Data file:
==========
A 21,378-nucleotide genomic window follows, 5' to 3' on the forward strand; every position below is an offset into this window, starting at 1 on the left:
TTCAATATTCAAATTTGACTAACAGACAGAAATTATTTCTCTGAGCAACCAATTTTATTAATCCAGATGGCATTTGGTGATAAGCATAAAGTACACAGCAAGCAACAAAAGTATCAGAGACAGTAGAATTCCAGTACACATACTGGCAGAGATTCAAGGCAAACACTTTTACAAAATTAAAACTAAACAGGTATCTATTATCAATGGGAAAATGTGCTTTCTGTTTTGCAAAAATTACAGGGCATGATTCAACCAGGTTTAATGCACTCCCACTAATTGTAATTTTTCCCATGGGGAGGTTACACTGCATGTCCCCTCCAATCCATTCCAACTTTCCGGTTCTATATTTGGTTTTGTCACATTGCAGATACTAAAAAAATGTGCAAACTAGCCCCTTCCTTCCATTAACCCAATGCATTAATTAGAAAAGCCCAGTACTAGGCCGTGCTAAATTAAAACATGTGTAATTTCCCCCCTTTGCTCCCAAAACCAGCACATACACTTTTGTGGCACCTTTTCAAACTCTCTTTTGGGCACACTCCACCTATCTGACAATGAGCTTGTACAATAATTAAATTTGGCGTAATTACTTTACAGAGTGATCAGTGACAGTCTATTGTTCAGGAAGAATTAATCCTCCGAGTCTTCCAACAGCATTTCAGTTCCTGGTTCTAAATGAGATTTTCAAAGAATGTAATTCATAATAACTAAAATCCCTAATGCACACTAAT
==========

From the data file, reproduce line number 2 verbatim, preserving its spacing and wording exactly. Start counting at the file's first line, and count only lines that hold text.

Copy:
TTCAATATTCAAATTTGACTAACAGACAGAAATTATTTCTCTGAGCAACCAATTTTATTAATCCAGATGGCATTTGGTGATAAGCATAAAGTACACAGCAAGCAACAAAAGTATCAGAGACAGTAGAATTCCAGTACACATACTGGCAGAGATTCAAGGCAAACACTTTTACAAAATTAAAACTAAACAGGTATCTATTATCAATGGGAAAATGTGCTTTCTGTTTTGCAAAAATTACAGGGCATGATTCAACCAGGTTTAATGCACTCCCACTAATTGTAATTTTTCCCATGGGGAGGTTACACTGCATGTCCCCTCCAATCCATTCCAACTTTCCGGTTCTATATTTGGTTTTGTCACATTGCAGATACTAAAAAAATGTGCAAACTAGCCCCTTCCTTCCATTAACCCAATGCATTAATTAGAAAAGCCCAGTACTAGGCCGTGCTAAATTAAAACATGTGTAATTTCCCCCCTTTGCTCCCAAAACCAGCACATACACTTTTGTGGCACCTTTTCAAACTCTCTTTTGGGCACACTCCACCTATCTGACAATGAGCTTGTACAATAATTAAATTTGGCGTAATTACTTTACAGAGTGATCAGTGACAGTCTATTGTTCAGGAAGAATTAATCCTCCGAGTCTTCCAACAGCATTTCAGTTCCTGGTTCTAAATGAGATTTTCAAAGAATGTAATTCATAATAACTAAAATCCCTAATGCACACTAAT